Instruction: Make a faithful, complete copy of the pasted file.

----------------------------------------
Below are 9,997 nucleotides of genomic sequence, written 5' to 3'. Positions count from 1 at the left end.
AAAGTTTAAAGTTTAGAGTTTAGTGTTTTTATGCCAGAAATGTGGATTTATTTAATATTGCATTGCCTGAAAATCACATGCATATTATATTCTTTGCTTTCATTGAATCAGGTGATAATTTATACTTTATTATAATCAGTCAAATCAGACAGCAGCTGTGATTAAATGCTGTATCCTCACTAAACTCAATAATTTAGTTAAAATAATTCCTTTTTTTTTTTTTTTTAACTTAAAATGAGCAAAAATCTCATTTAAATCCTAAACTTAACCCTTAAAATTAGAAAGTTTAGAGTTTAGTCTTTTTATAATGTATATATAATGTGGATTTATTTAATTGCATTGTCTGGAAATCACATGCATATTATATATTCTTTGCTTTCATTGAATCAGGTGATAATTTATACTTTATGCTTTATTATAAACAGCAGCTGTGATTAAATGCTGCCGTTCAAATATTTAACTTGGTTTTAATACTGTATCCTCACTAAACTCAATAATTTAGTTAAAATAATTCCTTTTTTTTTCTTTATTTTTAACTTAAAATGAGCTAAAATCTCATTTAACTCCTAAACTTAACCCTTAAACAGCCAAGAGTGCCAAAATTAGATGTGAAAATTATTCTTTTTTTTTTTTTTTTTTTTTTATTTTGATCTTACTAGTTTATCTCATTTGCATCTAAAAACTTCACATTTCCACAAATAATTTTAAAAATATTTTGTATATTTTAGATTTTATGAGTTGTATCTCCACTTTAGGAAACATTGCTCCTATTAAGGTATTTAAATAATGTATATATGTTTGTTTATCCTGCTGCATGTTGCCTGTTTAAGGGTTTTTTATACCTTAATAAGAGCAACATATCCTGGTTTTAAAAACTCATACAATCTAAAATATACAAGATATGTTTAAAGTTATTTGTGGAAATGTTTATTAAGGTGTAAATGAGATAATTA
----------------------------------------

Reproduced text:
Below are 9,997 nucleotides of genomic sequence, written 5' to 3'. Positions count from 1 at the left end.
AAAGTTTAAAGTTTAGAGTTTAGTGTTTTTATGCCAGAAATGTGGATTTATTTAATATTGCATTGCCTGAAAATCACATGCATATTATATTCTTTGCTTTCATTGAATCAGGTGATAATTTATACTTTATTATAATCAGTCAAATCAGACAGCAGCTGTGATTAAATGCTGTATCCTCACTAAACTCAATAATTTAGTTAAAATAATTCCTTTTTTTTTTTTTTTTAACTTAAAATGAGCAAAAATCTCATTTAAATCCTAAACTTAACCCTTAAAATTAGAAAGTTTAGAGTTTAGTCTTTTTATAATGTATATATAATGTGGATTTATTTAATTGCATTGTCTGGAAATCACATGCATATTATATATTCTTTGCTTTCATTGAATCAGGTGATAATTTATACTTTATGCTTTATTATAAACAGCAGCTGTGATTAAATGCTGCCGTTCAAATATTTAACTTGGTTTTAATACTGTATCCTCACTAAACTCAATAATTTAGTTAAAATAATTCCTTTTTTTTTCTTTATTTTTAACTTAAAATGAGCTAAAATCTCATTTAACTCCTAAACTTAACCCTTAAACAGCCAAGAGTGCCAAAATTAGATGTGAAAATTATTCTTTTTTTTTTTTTTTTTTTTTTATTTTGATCTTACTAGTTTATCTCATTTGCATCTAAAAACTTCACATTTCCACAAATAATTTTAAAAATATTTTGTATATTTTAGATTTTATGAGTTGTATCTCCACTTTAGGAAACATTGCTCCTATTAAGGTATTTAAATAATGTATATATGTTTGTTTATCCTGCTGCATGTTGCCTGTTTAAGGGTTTTTTATACCTTAATAAGAGCAACATATCCTGGTTTTAAAAACTCATACAATCTAAAATATACAAGATATGTTTAAAGTTATTTGTGGAAATGTTTATTAAGGTGTAAATGAGATAATTA